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dc.contributor.advisorHung, Wei-Chenen_US
dc.contributor.authorOldenburg, Nancy L.en_US
dc.date.accessioned2021-07-20T16:00:10Z
dc.date.available2021-07-20T16:00:10Z
dc.date.issued2008
dc.identifier.urihttps://commons.lib.niu.edu/handle/10843/23576
dc.descriptionIncludes bibliographical references (pages [149]-159).en_US
dc.description.abstractPractitioners in nearly every field encounter complex, ill-structured problems in their professional activities. Educational technologists and educators are charged with facilitating the development of problem-solving skills, yet strategies to accomplish that objective are challenging to identify. These skills are particularly necessary in nursing education, where a rapidly changing healthcare environment mandates that students have the ability to determine their learning needs and seek out resources to meet those needs. As a model of constructivism, problem-based learning (PBL) has been promoted as a means of helping students to gain problem-solving skills. However, more needs to be learned about the strategies actually used by learners in a PBL group. This study was based on the frameworks of PBL and the community of inquiry model. The purpose was to explore the problem-solving experiences of a group of six nursing students in an online PBL course. Data, including online discussion transcripts, reflective papers, and interview transcripts, were analyzed using a qualitative approach of open coding and category formation. This study provides insights into what takes place in a PBL group. Four major themes emerged: problem-solving strategies, providing and receiving feedback, the development of social presence, and student perceptions of the experience. Students successfully resolved the PBL cases, showing evidence of all four phases of problem solving (i.e., recognition, information gathering, construction of meaning, and resolution). The majority of their online interactions were related to information gathering; however, there were signs of the construction of meaning. There was little critical debate or the consideration of multiple perspectives; instead, these students were focused on consensus. Signs of social presence were evident during the first case, and full achievement of social presence was noted by the end of the semester. Student perspectives about PBL and their experiences were positive. Implications for practice were presented. Cognitive presence, teaching presence, and social presence must be considered in the design and development of course offerings that promote problem solving. Ways to assist students in gaining confidence in the PBL process and to provide technical support in the online environment must be developed.en_US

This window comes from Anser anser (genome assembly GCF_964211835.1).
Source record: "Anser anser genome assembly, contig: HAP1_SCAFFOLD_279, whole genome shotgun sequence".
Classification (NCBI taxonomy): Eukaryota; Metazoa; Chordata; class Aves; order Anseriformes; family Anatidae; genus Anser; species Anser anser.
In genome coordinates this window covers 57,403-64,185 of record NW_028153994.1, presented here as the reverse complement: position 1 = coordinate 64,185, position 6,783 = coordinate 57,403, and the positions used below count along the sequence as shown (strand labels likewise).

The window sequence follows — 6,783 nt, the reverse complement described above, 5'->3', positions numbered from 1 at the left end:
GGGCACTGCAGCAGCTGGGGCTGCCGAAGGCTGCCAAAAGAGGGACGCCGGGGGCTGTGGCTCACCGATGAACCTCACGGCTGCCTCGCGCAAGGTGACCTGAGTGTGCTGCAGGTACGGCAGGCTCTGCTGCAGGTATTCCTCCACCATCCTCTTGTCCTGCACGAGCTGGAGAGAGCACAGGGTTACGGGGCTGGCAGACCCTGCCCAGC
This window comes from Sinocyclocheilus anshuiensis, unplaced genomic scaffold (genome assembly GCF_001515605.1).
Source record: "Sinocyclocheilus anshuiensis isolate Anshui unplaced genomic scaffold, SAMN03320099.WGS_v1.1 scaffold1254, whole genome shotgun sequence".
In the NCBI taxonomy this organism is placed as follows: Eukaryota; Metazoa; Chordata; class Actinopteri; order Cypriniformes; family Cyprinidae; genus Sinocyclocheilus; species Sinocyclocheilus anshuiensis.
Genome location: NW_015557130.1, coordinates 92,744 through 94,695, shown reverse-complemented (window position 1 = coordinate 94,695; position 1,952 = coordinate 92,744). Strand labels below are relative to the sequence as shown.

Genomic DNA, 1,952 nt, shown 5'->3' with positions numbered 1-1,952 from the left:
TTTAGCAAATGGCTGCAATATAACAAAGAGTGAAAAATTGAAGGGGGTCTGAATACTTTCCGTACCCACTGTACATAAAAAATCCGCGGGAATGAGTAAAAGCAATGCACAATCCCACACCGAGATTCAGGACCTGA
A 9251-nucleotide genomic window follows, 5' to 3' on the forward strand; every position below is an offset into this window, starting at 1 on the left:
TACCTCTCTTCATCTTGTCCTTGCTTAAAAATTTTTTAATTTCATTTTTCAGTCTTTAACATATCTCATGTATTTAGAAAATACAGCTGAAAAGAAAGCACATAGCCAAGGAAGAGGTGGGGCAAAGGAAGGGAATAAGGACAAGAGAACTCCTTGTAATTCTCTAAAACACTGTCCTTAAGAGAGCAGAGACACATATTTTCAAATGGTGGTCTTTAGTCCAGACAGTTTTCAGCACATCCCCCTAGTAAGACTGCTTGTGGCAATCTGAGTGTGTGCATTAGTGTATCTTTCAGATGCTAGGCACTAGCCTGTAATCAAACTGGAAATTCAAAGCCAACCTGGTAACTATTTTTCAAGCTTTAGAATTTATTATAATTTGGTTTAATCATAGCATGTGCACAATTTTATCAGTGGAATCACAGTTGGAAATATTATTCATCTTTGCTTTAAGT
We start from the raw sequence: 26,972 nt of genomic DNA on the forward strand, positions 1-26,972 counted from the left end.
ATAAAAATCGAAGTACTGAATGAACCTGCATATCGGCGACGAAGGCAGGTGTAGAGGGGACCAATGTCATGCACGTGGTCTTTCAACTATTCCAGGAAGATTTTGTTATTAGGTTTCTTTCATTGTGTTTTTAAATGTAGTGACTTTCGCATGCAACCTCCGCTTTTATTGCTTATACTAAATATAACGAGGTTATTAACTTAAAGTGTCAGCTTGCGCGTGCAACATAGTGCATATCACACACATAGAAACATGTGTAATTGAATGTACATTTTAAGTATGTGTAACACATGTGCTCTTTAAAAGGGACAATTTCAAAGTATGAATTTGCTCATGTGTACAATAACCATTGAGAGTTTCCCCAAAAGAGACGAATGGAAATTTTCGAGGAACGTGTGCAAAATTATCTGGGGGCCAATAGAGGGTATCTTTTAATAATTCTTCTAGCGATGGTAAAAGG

dc.format.extentviii, 171 pagesen_US
dc.language.isoengen_US
dc.publisherNorthern Illinois Universityen_US
dc.rightsNIU theses are protected by copyright. They may be viewed from Huskie Commons for any purpose, but reproduction or distribution in any format is prohibited without the written permission of the authors.en_US
dc.subject.lcshNorthern Illinois University. Dept. of Nursingen_US
dc.subject.lcshProblem-based learning--Illinois--De Kalben_US
dc.subject.lcshNursing students--Illinois--De Kalben_US
dc.titleAn analysis of the problem-solving experience of students in an online problem-based learning environmenten_US
dc.type.genreDissertation/Thesisen_US
dc.typeTexten_US
dc.contributor.departmentDepartment of Educational Technology, Research and Assessmenten_US
dc.description.degreeEd.D. (Doctor of Education)en_US


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